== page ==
International trade in the Americas stands at a critical juncture that could dramatically alter the face of the Western Hemisphere.The proposed Free Trade Area of the Americas (FTAA) is heading toward a vote in almost all of the sovereign nations of North, Central, and South America. According to the official FTAA website, www.ftaa-alca.org, the FTAA is the attempt of the governments of the democratic nations of the Western Hemisphere to establish a single free trade zone.
The impact that this treaty could have on all of the participating nations could be devastating, according to Jesus Albeiro Martinez, a union leader from Colombia, and Ana Maria Hernandez Torres, a labor activist from Mexico, who were both guests of Students for Leftist Action at Lawrence on Monday, Oct. 7.
According to these two speakers, as well as their interpreter, Jason Wallach of the Mexico Solidarity Network, the FTAA will bring nothing but problems for all nations involved. They say it will exacerbate conditions NAFTA created throughout all of the Americas, from Chile to Canada.
The speakers asked all Americans, especially those living in the United States, to work within the existing system because of the effect that U.S. policy has on the rest of the world.
Torres asked that everyone show support for workers from all over, such as the Mexican maquila factory workers. A show of solidarity will be one of the most effective tools in changing the way trade operates in the Western Hemisphere and around the globe, she said.
Perhaps the most pressing issue, said Martinez and Torres, is that of self-reliance and autonomy. Martinez said the free trade treaty “forces us (Colombians) to lose our autonomy, our culture” because of the growing pressure from multinational corporations and groups like the International Monetary Fund and the World Trade Organization.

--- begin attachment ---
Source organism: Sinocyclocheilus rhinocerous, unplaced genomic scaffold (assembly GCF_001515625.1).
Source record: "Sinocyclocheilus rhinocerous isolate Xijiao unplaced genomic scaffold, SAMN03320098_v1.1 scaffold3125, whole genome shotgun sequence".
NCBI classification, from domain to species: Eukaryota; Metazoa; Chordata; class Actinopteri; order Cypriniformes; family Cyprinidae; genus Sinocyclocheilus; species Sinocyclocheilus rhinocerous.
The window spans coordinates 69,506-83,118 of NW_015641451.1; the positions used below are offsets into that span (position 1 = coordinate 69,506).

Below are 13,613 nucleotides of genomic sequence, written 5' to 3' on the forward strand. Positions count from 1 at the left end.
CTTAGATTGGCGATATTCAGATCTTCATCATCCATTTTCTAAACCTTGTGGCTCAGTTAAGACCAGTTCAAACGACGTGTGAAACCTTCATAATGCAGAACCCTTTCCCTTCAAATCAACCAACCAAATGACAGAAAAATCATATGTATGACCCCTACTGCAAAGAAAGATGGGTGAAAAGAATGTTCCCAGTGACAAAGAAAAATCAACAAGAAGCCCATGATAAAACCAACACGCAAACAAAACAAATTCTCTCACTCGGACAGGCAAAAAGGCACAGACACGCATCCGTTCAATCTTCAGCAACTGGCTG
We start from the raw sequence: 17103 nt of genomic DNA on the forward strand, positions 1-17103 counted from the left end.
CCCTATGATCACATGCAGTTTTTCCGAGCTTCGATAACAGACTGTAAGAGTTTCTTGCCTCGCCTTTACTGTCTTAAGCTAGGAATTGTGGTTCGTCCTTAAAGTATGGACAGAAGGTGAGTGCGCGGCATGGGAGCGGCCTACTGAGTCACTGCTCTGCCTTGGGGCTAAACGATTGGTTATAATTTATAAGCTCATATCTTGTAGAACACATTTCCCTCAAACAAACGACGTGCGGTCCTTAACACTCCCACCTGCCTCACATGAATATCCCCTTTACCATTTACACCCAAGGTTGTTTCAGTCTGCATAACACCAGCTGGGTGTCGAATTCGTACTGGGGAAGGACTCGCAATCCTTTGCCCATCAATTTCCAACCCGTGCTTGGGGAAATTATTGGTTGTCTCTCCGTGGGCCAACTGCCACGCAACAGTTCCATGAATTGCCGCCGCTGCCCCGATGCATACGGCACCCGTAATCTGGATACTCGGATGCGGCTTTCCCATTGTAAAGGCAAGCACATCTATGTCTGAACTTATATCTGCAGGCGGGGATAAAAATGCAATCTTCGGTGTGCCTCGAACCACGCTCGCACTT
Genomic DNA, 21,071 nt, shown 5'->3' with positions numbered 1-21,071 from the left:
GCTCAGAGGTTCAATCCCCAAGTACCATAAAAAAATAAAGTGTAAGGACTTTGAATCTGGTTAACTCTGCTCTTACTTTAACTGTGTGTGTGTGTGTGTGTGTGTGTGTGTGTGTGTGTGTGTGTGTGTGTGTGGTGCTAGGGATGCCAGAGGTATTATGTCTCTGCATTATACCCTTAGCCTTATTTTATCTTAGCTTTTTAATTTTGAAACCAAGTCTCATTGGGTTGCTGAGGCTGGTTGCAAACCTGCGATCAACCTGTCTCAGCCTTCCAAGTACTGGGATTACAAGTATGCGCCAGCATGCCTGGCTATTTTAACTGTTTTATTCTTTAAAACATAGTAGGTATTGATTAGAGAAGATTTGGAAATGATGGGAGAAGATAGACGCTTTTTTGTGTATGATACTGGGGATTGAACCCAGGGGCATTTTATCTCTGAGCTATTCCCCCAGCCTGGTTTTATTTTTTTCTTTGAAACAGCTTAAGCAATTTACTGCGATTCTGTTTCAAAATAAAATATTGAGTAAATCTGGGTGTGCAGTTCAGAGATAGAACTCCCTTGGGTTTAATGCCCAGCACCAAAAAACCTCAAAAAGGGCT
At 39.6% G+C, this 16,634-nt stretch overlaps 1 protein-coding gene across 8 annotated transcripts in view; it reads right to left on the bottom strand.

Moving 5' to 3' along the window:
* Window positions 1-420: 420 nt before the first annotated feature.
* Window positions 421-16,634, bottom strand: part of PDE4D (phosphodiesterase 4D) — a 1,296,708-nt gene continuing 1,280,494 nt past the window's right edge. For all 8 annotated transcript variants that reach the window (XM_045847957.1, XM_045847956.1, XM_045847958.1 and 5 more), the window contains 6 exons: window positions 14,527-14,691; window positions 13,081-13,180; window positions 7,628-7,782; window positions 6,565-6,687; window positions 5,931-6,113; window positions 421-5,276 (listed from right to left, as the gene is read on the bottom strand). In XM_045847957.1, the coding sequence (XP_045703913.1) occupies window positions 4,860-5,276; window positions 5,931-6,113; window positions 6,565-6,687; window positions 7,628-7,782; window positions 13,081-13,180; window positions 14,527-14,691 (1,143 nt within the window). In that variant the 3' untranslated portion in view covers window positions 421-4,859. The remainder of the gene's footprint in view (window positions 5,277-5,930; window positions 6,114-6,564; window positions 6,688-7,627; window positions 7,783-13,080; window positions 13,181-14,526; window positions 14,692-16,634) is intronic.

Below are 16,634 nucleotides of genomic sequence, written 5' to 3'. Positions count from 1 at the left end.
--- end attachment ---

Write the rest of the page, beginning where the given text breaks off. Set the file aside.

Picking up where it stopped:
Martinez asked, “Why is it that huge transnational corporations are forcing us to become consumers of products we can already produce [in our own country]?” He called for Americans as a whole to be more concerned with human needs rather than treaties that serve to increase the wealth of a few.
Torres emphasized that governments make the treaties without consulting the people of their respective nations. Torres said, “We disagree with the politics of the free trade treaty because we have not seen any benefits.” She said instead of adding to NAFTA, Americans should work to change it so the multinational corporations will respect the workers.
Torres has seen firsthand what NAFTA has done to Mexican workers. She spent eleven years working for one of the maquila factories, factories that appeared just across the U.S-Mexican border as early as the 1960s. This area just across the border was the only area of Mexico that had free trade status with the U.S. until the passage of NAFTA, when the entire country was opened to free trade.
Just prior to NAFTA, the workers in the maquila factories had been able to increase wages to about $130 per week, according to Torres. Immediately following the passage of the new trade agreement, the old maquila factories moved to the interior of the countries and wages dropped to only $30 or $40 a week.
According to the speakers, the FTAA will only extend these problems further south and create more problems, socially, economically, as well as environmentally.
A problem both speakers touched on was the problem of environmental pollution. Torres told students that after NAFTA corporations were no longer responsible for the disposal of their waste. As a result, huge dumps have popped up containing toxic and flammable waste.
The FTAA will almost certainly face a vote in the U.S. congress, probably by 2005, according to Wallach. The speakers urged everyone to let their senators and representatives know how they feel about the treaty before the vote.